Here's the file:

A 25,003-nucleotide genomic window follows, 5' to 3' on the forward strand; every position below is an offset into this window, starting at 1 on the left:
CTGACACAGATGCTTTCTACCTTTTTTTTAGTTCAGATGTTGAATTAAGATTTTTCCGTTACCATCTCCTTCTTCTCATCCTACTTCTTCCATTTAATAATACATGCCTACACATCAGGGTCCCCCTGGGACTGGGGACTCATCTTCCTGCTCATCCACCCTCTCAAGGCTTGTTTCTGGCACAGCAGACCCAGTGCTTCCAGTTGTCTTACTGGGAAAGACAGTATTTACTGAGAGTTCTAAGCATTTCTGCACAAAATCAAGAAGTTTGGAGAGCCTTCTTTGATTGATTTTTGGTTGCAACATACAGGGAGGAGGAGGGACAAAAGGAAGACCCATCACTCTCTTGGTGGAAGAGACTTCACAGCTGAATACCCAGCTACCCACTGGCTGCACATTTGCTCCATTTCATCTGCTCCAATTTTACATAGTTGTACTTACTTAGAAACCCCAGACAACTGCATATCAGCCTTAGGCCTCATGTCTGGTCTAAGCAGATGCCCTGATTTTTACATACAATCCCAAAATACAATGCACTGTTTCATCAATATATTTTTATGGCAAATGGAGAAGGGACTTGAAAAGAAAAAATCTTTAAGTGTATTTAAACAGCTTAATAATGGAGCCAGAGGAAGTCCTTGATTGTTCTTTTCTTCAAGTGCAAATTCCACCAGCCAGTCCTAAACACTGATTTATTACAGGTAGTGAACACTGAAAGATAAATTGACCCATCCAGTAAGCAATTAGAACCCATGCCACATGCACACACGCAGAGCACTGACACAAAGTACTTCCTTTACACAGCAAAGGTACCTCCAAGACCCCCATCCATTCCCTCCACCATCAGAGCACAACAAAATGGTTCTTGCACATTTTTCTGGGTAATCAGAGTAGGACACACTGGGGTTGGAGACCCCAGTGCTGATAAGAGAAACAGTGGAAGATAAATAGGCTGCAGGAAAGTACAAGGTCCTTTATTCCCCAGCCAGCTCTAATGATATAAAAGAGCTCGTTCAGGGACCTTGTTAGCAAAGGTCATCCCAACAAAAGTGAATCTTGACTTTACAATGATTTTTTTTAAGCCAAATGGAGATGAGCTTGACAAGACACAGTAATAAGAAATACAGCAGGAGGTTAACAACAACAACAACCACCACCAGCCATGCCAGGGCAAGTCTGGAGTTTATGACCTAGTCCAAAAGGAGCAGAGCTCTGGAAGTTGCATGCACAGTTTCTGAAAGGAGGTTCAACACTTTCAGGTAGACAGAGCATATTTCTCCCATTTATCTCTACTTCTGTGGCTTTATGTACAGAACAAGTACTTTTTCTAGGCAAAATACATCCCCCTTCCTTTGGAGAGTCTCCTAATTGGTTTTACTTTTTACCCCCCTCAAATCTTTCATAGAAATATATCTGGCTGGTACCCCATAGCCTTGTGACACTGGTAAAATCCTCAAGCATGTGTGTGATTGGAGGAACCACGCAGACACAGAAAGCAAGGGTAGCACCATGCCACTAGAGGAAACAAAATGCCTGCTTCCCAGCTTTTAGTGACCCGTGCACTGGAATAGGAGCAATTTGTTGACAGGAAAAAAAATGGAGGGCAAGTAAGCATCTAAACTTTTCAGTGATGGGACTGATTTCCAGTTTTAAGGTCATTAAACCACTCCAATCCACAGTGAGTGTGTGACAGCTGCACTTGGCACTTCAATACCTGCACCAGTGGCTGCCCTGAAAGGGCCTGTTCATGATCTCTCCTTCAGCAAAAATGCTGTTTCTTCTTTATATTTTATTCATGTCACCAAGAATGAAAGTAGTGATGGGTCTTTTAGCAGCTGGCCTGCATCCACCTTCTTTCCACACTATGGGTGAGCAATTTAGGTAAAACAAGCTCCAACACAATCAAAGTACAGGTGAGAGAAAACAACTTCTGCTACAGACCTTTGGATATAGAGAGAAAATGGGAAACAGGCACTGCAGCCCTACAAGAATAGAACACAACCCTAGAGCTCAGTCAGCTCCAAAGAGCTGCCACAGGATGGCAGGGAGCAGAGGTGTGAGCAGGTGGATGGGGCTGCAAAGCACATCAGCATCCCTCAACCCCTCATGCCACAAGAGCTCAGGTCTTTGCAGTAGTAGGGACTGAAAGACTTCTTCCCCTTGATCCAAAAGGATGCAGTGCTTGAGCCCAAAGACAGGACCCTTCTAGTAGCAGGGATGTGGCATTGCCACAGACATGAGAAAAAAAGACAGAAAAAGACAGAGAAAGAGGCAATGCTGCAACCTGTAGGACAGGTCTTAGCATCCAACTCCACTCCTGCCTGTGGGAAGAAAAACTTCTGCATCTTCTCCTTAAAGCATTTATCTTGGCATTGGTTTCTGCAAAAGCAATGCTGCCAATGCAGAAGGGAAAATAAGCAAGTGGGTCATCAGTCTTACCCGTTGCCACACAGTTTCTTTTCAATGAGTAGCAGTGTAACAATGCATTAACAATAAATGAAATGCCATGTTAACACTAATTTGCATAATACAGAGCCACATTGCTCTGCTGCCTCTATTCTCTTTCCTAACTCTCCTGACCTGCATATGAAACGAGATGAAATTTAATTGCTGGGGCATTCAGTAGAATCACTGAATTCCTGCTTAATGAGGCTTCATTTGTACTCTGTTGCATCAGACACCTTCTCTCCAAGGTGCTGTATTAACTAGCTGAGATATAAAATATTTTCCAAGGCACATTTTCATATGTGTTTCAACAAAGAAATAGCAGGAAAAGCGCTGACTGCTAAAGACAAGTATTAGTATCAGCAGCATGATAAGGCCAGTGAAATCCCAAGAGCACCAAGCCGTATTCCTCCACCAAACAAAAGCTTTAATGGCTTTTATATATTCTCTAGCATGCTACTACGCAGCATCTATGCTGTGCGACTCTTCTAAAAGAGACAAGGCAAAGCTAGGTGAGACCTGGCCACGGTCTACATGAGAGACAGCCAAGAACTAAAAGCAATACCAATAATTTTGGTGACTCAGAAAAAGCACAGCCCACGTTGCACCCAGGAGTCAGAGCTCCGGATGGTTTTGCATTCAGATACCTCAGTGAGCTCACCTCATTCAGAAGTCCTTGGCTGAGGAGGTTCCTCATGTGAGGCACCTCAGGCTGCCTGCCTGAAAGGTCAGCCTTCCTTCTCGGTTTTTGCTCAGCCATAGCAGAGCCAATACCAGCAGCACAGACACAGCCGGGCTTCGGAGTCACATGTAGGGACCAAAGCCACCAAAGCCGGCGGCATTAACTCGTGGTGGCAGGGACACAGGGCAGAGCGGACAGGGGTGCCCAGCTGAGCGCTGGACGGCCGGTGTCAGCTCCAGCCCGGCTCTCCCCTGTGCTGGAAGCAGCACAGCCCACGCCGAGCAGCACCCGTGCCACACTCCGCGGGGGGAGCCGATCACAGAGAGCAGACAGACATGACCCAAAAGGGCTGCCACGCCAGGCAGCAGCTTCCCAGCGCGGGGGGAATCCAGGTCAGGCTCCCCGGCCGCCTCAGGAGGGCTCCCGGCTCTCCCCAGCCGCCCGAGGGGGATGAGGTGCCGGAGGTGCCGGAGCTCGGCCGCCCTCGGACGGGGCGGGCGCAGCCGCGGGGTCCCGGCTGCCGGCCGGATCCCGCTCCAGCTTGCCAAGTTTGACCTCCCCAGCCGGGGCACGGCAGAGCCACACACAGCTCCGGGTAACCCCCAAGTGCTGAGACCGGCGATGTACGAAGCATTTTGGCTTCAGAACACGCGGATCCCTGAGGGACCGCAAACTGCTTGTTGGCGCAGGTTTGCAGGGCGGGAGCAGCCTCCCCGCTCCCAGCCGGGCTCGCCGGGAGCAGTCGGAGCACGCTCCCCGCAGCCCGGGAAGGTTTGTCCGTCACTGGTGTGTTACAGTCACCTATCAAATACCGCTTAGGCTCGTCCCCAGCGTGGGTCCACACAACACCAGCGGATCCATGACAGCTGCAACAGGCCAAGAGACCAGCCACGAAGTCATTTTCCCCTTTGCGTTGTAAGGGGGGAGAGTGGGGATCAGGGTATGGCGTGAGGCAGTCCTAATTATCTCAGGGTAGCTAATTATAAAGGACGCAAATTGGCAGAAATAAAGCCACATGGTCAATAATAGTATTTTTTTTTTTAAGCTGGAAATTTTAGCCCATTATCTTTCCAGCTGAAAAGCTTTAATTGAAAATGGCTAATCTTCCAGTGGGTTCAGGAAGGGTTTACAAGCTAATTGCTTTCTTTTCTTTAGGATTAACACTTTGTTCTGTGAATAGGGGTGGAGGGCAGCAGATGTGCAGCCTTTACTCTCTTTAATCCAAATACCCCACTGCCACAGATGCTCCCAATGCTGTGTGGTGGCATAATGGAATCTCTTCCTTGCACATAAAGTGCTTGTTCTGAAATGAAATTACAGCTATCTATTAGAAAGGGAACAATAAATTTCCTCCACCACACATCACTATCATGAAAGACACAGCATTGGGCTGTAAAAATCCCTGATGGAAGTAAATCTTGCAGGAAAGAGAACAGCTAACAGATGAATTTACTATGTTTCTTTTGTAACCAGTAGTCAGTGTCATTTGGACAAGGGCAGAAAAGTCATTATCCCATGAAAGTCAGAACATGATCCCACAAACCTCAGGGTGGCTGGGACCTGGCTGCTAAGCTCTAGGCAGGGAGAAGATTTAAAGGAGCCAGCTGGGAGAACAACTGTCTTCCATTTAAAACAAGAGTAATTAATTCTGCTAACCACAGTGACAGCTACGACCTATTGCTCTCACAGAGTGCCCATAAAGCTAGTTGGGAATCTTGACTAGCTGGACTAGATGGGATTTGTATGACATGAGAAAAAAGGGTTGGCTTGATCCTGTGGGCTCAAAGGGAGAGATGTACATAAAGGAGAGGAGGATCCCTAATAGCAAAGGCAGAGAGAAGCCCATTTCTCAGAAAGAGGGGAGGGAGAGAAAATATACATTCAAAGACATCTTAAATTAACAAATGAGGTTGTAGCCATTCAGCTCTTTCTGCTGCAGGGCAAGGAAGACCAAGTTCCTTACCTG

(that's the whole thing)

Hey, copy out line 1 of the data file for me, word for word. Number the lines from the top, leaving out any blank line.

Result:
A 25,003-nucleotide genomic window follows, 5' to 3' on the forward strand; every position below is an offset into this window, starting at 1 on the left: